But these words are even more amazing than that. For Jesus doesn’t just look at Peter. Jesus also look into Peter.1 When Jesus looked at Peter his gaze bored and borrowed deep into his heart and soul. His gaze asked one question, “I have only been kind to you. So why did you deny me and disown me?” That’s what drove Peter to leave and weep bitterly.

And my friends, doesn’t Jesus do the same with us? Jesus approaches us with his word. And that word seizes our consciences. It shows us where we should have trusted in God’s name and used God’s name for good and not for bad. But we did the opposite. And that same word creates inside us true hatred of our sin and true repentance in us.

But my friends, Jesus did not leave Peter there weeping in the darkness of the night. And does not abandon us either. Jesus was disowned by us. But if we look ahead just a few hours we see just the opposite. The rooster crows and a new day begins. Good Friday arrived. And that was the day on which, instead of Jesus being disowned by us, Jesus was disowned for us. On the cross Jesus said those amazing words, ““My God, my God, why have you forsaken me?”).” (Matthew 27:46 NIV11-GKE) Jesus was disowned by us. But Jesus was disowned by his Father above. And he was disowned for us. Because of this we can know and trust that all the thousands of times we used, abused, and abandoned God’s name are forgiven. Because Jesus was disowned for us, instead of hiding in the dark, we can step into the light and confess our sins. Because he was disowned for us, we know our sins are forgiven. Amen.

1 “ⲉⲛⲉⲃⲗⲉⲯⲉⲛⲧⲱⲡⲉⲧⲣⲱ·” (Luke 22:61 GNT-ALEX)

Who Repents? (Lent 3)


Who Repents?

Beware of “Gapers Block.” About a decade ago I heard a phrase I had never heard before. The phrase was “gapers block.” Gaper’s block is when you see an accident on the side of the road. And what is your reaction? You slow down. Well, on an interstate where people are used to going 70 or 80 mph, when people slow down to 40, the traffic can back up. And when that happens, we tell ourselves that we’re slowing down to be safe. But let’s face it, there’s also that curious part of us that wants to know what’s going on. The problem with gaper’s block, of course, is that if you’re looking off to the side of the road, where are you supposed to be looking? As they told us in driver’s ed. class: “keep your eyes on the road.” These words this morning start out with a sort of gaper’s block. They start out with a distraction from the main point that Jesus wants them to focus on. In Luke 13, we read: 1 Now there were some present at that time who told Jesus about the Galileans whose blood Pilate had mixed with their sacrifices. 2 Jesus answered, “Do you think that these Galileans were worse sinners than all the other Galileans because they suffered this way? 3 I tell you, no! But unless you repent, you too will all perish. 4 Or those eighteen who died when the tower in Siloam fell on them—do you think they were more guilty than all the others living in Jerusalem? 5 I tell you, no! But unless you repent, you too will all perish.”” (Luke 13:1–5 NIV11-GKE)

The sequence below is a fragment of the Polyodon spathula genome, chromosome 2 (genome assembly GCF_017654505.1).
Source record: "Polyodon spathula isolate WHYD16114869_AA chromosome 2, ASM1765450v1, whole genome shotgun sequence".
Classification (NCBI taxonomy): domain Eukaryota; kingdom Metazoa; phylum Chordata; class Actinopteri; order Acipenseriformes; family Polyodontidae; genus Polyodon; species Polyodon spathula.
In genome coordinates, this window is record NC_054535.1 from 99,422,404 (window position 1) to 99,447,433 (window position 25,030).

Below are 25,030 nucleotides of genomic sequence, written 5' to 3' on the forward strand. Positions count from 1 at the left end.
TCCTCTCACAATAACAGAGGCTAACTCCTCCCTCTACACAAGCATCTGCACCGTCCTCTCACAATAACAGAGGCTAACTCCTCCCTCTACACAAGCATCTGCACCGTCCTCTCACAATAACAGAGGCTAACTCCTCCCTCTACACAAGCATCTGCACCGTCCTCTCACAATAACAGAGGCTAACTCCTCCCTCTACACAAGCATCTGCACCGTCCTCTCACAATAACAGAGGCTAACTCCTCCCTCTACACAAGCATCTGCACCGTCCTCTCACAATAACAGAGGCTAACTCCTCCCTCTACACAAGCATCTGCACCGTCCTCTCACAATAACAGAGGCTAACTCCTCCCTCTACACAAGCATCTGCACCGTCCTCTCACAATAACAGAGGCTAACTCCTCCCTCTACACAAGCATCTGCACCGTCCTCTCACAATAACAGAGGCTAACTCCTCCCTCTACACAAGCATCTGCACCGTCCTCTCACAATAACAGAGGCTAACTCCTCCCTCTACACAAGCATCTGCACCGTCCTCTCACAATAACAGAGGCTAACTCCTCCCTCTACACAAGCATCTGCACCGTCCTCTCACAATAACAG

So there were people who came to Jesus with this odd and cruel story. Pontus Pilate, the governor of that area had done something shocking and stunning. There were people bringing animals up to the altar to sacrifice them. In some way that we aren’t told human blood got mixed in with the animal blood. Did Pilate’s soldiers cut down someone else and then that blood spattered onto the animals? Did Pilate’s soldiers cut down people as they were offering up their animals so that, there on the altar, was animal blood and the blood of those who were offering up those animals? We aren’t told those details. But we do know that is was bloody and it was wrong. And isn’t the same true today? If you buy a newspaper today or turn on the news, do you hear headlines like this: “Woman comes home after hard day of work” or “Dad finally learns how to change diaper?” No, instead you hear about that which is bloody and wrong. And when we hear about it, we can obsess over it.

Notice where Jesus takes the conversation. They had already decided that they knew the answer to the why question. Why did they suffer like this? They had done something worthy of dying this way. So, to them, Jesus says, “Unless all of you repent, you all will perish.”1 And just to make sure that they understood him correctly, he makes the same point with a different example. There was a tower people were building. And the tower fell on them. And the people concluded that it fell on them because they had done something worthy of being punished. And again, Jesus told them that unless they all repent, they will perish.

Now, my friends in Christ, there are two points to take home and ponder here. The first is that tragedies happen. And when they do, God and God alone is the only one who knows all the reasons why it happened and what he is going to do with the situation. And the second is this: Tragedies out there do not give me the right to ignore what is happening here in my heart. For each one of us has this real temptation to conclude that I have the right to not repent. We can say in our hearts that there are those people out there. Those tragedies happened to them because they are so bad. And we say this to avoid the bad that is in our own hearts. Or a little closer to home, we can say to ourselves that we do not need to repent because what that other person did to me is so much worse than what I did to them. To all of these made-up-rights Jesus says, “repent or perish.”